Double Victory: Minorities and Women During World War II
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Angelis, Maximilian de (1889–1974)

German army general. Born on 2 October 1889 at Budapest, Hungary, into a military family, Maximilian de Angelis graduated from Theresiani Military Academy in 1910. He was commissioned a second lieutenant in the Austro-Hungarian army. Angelis first served and fought with the 42nd Field Artillery Regiment in 1914 at the beginning of World War I. During 1915–1916, he served on the staff of the Kaiser Jäger Division. From October 1916 to the end of the war, Angelis served in the 2nd Kaiser Jäger Brigade as a staff officer, and he was detached to the 1st Kaiser Jäger Brigade and the 88th Infantry Division.

Taken prisoner by the Italians in November 1918, Angelis was not released until October 1919. He then held a variety of different billets in the Austrian Federal Army. Following the German absorption of Austria in March 1938, Angelis joined the German army. He was promoted to major general in April 1938.

Angelis commanded the 76th Infantry Division from September 1939 to January 1942. In June 1940, he was promoted to lieutenant general. Following the defeat of France, his division participated in the 1941 campaign in the Balkans and the invasion of the Soviet Union. In January 1942, Angelis took command of XLIV Army Corps. He was promoted to general of artillery in March 1942. As chief artillery officer on the Eastern Front, Angelis reported directly to the General Staff. Angelis fluctuated between command of the XLIV Army Corps and the Sixth Army until 1944.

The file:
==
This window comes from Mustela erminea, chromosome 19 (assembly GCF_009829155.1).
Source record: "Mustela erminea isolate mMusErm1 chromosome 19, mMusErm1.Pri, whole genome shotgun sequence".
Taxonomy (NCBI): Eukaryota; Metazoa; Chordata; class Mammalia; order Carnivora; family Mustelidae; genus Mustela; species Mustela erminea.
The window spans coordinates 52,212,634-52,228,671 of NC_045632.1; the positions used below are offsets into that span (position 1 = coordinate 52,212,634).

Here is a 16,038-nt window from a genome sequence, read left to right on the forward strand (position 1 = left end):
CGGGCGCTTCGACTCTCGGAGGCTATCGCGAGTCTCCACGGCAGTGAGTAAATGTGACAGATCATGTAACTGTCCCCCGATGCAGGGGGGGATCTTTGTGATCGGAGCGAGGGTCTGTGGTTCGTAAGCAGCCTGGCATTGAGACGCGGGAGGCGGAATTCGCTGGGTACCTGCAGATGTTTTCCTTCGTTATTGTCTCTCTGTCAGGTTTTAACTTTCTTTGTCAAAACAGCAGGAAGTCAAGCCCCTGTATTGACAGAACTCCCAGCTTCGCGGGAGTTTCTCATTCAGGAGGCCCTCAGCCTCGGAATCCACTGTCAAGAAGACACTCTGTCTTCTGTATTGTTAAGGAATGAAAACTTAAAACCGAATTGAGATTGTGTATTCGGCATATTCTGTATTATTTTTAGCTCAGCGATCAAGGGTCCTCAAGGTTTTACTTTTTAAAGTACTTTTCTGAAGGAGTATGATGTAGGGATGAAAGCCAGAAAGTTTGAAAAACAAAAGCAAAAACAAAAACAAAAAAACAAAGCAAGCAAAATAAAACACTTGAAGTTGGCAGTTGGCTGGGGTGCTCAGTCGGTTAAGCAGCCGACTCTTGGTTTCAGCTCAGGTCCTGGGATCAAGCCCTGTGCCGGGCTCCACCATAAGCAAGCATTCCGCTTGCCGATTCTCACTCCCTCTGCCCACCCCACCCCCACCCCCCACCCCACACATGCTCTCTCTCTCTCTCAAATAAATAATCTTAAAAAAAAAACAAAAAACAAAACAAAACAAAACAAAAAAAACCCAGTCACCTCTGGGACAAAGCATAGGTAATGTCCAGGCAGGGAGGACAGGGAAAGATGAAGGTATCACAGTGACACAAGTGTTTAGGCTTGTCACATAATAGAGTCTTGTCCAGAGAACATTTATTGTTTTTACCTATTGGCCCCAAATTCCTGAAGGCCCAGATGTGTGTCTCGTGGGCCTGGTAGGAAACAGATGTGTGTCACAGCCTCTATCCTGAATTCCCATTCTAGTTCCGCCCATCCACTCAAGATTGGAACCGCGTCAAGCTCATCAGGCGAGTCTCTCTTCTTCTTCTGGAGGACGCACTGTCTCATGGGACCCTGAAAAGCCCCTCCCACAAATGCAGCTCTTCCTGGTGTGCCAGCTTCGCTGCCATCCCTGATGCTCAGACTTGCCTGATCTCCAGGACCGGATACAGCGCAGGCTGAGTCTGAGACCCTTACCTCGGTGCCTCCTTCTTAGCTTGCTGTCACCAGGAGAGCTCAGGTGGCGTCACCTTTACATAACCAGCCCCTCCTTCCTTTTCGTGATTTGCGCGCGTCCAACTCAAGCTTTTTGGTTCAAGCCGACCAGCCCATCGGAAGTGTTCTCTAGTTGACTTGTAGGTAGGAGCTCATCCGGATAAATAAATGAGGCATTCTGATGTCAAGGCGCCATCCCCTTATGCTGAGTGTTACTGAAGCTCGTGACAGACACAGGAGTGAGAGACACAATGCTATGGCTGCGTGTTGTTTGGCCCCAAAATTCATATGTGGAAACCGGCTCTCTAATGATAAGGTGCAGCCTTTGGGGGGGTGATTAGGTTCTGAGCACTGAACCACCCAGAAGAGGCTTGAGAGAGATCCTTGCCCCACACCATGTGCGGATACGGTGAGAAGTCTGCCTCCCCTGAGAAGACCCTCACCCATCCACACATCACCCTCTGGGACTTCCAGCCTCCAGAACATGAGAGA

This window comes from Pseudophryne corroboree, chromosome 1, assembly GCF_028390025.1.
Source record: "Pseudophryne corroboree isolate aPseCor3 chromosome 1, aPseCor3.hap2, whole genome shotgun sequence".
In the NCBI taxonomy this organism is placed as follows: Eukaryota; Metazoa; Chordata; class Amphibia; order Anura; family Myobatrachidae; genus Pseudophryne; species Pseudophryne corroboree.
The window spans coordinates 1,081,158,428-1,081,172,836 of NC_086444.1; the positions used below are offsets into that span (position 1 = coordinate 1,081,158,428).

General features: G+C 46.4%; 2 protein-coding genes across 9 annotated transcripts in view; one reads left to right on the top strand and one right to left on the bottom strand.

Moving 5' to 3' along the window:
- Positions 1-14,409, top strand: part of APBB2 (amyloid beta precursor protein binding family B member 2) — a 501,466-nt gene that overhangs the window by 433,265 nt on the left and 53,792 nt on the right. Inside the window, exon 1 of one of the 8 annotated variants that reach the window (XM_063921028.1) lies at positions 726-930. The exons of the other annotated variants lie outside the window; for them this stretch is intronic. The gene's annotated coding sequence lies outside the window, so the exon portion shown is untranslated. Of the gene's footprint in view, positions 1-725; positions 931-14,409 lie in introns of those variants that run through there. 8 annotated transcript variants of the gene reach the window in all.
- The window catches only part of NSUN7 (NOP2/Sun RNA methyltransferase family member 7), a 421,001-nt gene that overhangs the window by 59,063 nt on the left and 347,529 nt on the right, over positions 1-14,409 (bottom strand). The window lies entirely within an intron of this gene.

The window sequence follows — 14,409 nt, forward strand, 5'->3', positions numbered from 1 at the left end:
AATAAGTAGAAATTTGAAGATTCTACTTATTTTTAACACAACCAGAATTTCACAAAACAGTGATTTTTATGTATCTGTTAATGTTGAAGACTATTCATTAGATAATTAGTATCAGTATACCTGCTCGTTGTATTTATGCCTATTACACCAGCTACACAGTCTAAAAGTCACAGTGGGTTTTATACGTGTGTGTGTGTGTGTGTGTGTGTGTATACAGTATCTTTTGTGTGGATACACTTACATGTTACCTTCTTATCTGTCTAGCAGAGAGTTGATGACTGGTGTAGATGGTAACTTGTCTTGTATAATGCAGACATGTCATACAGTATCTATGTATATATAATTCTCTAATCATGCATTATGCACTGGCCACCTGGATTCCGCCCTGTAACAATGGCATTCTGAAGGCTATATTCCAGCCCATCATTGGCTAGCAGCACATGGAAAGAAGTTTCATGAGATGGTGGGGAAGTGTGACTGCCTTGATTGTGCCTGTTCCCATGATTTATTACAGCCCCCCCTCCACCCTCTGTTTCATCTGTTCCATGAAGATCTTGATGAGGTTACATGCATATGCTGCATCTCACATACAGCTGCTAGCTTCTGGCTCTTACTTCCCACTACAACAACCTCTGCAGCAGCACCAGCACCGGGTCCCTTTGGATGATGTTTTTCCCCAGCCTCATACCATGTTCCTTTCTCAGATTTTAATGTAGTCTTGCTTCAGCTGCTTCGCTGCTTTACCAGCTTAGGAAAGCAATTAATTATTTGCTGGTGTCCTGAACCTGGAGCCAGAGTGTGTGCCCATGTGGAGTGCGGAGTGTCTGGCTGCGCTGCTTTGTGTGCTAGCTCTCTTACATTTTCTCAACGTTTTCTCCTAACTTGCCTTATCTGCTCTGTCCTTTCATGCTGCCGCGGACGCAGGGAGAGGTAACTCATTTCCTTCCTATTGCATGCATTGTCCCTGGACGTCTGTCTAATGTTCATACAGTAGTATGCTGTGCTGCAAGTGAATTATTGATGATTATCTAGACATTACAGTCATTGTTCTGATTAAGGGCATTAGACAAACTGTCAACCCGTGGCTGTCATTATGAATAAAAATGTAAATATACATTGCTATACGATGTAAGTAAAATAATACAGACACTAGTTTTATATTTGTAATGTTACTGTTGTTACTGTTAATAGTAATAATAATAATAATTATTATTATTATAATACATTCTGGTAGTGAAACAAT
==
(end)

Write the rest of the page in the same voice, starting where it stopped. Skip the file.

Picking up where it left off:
In September 1944, Angelis took command of the Second Panzer Army, and he held this post until the end of the war. The Second Panzer Army fought Soviet forces at the Battle of Lake Balaton in Hungary in Operation spring-awakening. The operation was an attempt to cut off the Red Army and seize Budapest from the rear along with the rest of eastern Hungary. However, the plan failed, and German forces were progressively driven back after each counterattack as the war came to a close.

Taken prisoner by the Americans at the end of the war, Angelis was turned over to Yugoslavia in April 1946. There he was tried and sentenced to prison for 20 years followed by a double sentence of 25 years in prison upon transfer to the Soviet Union in March 1949. He was set free in 1955, and he settled in Graz, Austria, where he died on 6 December 1974.

Keith L. Holman


Further Reading
Chant, William Fowler, Richard Humble, and Jenny Shaw. Hitler's Generals and Their Battles. New York: Chartwell, 1976.; United States, War Department. Handbook on German Military Forces. TM-E 30–451. Washington: Government Printing Office, 1945. Reprint: Gaithersburg, MD: Military Press, 1971.
 

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